Amos Rapoport, a retired architecture and urban planning professor at the University of Wisconsin-Milwaukee, has also written extensively about the cognitive goal of deriving meaning from environmental cues. People expect the environment to communicate meaning and rules, and to indicate appropriate behavior, Rapoport argues. Difficulty arises when the cues are either too subtle to be noticed, or when they are incomprehensible or contradictory to other indicators that are also present. Meanwhile, Boston College psychology professor James Russell proposes that the cerebral appraisal of environments occurs through the assessments of overall pleasantness, arousal level, and dominance in terms of the level of control a person believes they have in the setting.

But the most thorough development of ideas from this field of research comes from Stephen and Rachel Kaplan, a husband-and-wife research duo at the University of Michigan. The Kaplans propose that people spend considerable mental energy throughout their lives on two fundamental purposes: making sense of the settings they encounter and assessing opportunities for participating in those environments.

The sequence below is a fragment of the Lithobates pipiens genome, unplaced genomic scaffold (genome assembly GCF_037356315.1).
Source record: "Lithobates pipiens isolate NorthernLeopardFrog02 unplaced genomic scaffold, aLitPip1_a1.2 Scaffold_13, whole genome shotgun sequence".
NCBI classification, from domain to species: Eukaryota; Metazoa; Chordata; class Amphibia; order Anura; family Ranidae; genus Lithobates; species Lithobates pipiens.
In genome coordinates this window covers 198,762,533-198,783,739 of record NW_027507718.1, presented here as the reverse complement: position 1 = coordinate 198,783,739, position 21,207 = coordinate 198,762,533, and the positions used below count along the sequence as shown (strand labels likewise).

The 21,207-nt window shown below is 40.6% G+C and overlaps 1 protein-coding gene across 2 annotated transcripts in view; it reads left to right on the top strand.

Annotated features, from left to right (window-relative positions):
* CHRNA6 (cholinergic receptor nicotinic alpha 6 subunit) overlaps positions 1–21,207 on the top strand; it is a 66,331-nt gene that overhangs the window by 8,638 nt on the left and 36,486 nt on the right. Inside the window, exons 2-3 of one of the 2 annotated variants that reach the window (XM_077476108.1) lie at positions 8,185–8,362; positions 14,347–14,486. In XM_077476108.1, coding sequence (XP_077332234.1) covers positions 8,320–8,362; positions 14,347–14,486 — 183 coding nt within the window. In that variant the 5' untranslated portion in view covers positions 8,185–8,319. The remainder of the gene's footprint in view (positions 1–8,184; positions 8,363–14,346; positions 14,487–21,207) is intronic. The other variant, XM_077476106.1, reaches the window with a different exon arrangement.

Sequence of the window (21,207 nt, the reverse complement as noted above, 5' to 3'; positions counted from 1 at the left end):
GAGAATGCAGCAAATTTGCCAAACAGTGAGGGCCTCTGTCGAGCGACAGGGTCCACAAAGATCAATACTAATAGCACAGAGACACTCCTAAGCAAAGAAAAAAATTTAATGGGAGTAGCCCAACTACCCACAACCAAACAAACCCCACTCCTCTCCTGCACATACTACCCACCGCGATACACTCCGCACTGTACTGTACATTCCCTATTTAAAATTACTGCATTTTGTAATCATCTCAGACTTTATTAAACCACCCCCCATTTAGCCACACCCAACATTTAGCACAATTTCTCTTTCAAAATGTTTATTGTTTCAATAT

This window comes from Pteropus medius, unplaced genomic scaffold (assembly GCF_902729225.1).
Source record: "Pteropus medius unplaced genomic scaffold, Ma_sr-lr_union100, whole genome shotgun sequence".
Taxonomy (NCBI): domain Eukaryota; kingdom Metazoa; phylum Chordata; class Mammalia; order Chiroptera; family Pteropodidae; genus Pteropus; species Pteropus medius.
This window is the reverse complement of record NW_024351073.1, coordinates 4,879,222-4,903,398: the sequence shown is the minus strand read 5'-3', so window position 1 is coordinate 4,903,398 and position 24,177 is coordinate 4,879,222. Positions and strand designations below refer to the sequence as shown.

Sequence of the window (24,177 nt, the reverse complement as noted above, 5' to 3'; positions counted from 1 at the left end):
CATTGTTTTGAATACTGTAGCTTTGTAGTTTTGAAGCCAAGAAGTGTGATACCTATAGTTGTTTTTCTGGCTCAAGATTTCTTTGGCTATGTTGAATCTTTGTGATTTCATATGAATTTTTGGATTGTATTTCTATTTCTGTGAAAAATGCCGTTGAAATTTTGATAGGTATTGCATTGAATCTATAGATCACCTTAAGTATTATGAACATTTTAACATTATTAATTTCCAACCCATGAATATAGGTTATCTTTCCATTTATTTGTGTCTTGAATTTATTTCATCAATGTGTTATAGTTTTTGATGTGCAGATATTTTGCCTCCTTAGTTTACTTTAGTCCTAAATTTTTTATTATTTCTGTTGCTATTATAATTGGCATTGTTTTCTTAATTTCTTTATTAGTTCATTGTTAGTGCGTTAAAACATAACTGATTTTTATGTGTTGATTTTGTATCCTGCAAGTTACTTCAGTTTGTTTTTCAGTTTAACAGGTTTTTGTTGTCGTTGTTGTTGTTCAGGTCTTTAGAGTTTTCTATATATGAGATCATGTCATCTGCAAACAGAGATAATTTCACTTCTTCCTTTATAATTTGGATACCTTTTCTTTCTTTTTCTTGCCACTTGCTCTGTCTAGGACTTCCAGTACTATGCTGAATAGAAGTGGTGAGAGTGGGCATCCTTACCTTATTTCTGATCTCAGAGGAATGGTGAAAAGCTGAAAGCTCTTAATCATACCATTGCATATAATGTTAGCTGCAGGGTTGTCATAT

The ability to understand one’s conditions and the potential to become involved with the environs will influence an individual’s personal preferences. Whether it is an outdoor park, museum, retail store, office, living room, or waiting room, how a person reacts to their surroundings is based in large part on whether they are able to make sense of and interact with their environment. Lighting, therefore, can be critical to helping people understand a space and can dictate how engaging the space turns out to be.

Coherence and Complexity
Though their research focused on how people experience exterior settings, the Kaplans derived principles about personal engagement that designers and planners can use to enhance people’s experiences in any setting. While the Kaplans reference these principles throughout their decades of research (to the present day), Cognition and Environment was their classic text that established the framework (see “People and Prose,” below).

Though many visual characteristics factor into defining an environment’s setting and how people participate in it, the Kaplans identified two primary properties: coherence and complexity. As people construct their cognitive maps, they instinctively seek information on these important spatial qualities.